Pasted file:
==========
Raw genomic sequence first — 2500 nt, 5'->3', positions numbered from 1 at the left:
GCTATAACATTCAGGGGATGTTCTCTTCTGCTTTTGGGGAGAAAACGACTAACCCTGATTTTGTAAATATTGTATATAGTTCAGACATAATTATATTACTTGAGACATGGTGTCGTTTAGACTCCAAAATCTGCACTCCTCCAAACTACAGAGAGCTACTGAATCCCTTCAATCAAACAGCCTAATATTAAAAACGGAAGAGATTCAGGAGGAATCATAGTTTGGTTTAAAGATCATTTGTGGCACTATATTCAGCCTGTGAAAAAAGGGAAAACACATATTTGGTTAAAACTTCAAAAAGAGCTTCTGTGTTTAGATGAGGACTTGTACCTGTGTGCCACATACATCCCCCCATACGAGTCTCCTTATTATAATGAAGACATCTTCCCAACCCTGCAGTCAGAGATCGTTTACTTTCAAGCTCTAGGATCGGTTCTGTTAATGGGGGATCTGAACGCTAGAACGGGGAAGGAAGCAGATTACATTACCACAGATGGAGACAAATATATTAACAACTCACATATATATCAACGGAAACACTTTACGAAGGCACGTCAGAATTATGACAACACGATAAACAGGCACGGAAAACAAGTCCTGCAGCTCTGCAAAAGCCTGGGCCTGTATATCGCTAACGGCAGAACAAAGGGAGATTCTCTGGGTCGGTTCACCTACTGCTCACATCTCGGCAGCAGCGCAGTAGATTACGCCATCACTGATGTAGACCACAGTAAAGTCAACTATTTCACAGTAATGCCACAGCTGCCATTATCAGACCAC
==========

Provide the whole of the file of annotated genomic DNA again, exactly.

Raw genomic sequence first — 2500 nt, 5'->3', positions numbered from 1 at the left:
GCTATAACATTCAGGGGATGTTCTCTTCTGCTTTTGGGGAGAAAACGACTAACCCTGATTTTGTAAATATTGTATATAGTTCAGACATAATTATATTACTTGAGACATGGTGTCGTTTAGACTCCAAAATCTGCACTCCTCCAAACTACAGAGAGCTACTGAATCCCTTCAATCAAACAGCCTAATATTAAAAACGGAAGAGATTCAGGAGGAATCATAGTTTGGTTTAAAGATCATTTGTGGCACTATATTCAGCCTGTGAAAAAAGGGAAAACACATATTTGGTTAAAACTTCAAAAAGAGCTTCTGTGTTTAGATGAGGACTTGTACCTGTGTGCCACATACATCCCCCCATACGAGTCTCCTTATTATAATGAAGACATCTTCCCAACCCTGCAGTCAGAGATCGTTTACTTTCAAGCTCTAGGATCGGTTCTGTTAATGGGGGATCTGAACGCTAGAACGGGGAAGGAAGCAGATTACATTACCACAGATGGAGACAAATATATTAACAACTCACATATATATCAACGGAAACACTTTACGAAGGCACGTCAGAATTATGACAACACGATAAACAGGCACGGAAAACAAGTCCTGCAGCTCTGCAAAAGCCTGGGCCTGTATATCGCTAACGGCAGAACAAAGGGAGATTCTCTGGGTCGGTTCACCTACTGCTCACATCTCGGCAGCAGCGCAGTAGATTACGCCATCACTGATGTAGACCACAGTAAAGTCAACTATTTCACAGTAATGCCACAGCTGCCATTATCAGACCAC